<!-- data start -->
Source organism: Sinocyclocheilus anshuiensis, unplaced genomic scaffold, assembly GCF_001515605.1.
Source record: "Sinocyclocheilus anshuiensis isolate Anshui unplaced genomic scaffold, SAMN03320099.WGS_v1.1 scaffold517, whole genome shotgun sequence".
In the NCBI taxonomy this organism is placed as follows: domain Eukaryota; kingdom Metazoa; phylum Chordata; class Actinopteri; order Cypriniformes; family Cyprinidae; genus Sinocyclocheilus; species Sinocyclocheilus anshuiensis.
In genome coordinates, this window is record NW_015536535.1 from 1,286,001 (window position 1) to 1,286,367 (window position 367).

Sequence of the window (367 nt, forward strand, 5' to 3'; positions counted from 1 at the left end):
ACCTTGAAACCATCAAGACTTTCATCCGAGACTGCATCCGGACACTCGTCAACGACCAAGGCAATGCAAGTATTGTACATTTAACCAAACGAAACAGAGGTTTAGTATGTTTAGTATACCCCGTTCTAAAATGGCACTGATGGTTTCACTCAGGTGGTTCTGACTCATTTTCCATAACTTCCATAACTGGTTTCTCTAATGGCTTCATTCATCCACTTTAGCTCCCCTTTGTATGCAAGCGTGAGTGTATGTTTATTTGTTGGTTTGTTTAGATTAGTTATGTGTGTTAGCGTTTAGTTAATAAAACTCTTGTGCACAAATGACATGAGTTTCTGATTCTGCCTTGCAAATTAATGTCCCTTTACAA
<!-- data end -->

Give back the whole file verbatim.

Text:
Source organism: Sinocyclocheilus anshuiensis, unplaced genomic scaffold, assembly GCF_001515605.1.
Source record: "Sinocyclocheilus anshuiensis isolate Anshui unplaced genomic scaffold, SAMN03320099.WGS_v1.1 scaffold517, whole genome shotgun sequence".
In the NCBI taxonomy this organism is placed as follows: domain Eukaryota; kingdom Metazoa; phylum Chordata; class Actinopteri; order Cypriniformes; family Cyprinidae; genus Sinocyclocheilus; species Sinocyclocheilus anshuiensis.
In genome coordinates, this window is record NW_015536535.1 from 1,286,001 (window position 1) to 1,286,367 (window position 367).

Sequence of the window (367 nt, forward strand, 5' to 3'; positions counted from 1 at the left end):
ACCTTGAAACCATCAAGACTTTCATCCGAGACTGCATCCGGACACTCGTCAACGACCAAGGCAATGCAAGTATTGTACATTTAACCAAACGAAACAGAGGTTTAGTATGTTTAGTATACCCCGTTCTAAAATGGCACTGATGGTTTCACTCAGGTGGTTCTGACTCATTTTCCATAACTTCCATAACTGGTTTCTCTAATGGCTTCATTCATCCACTTTAGCTCCCCTTTGTATGCAAGCGTGAGTGTATGTTTATTTGTTGGTTTGTTTAGATTAGTTATGTGTGTTAGCGTTTAGTTAATAAAACTCTTGTGCACAAATGACATGAGTTTCTGATTCTGCCTTGCAAATTAATGTCCCTTTACAA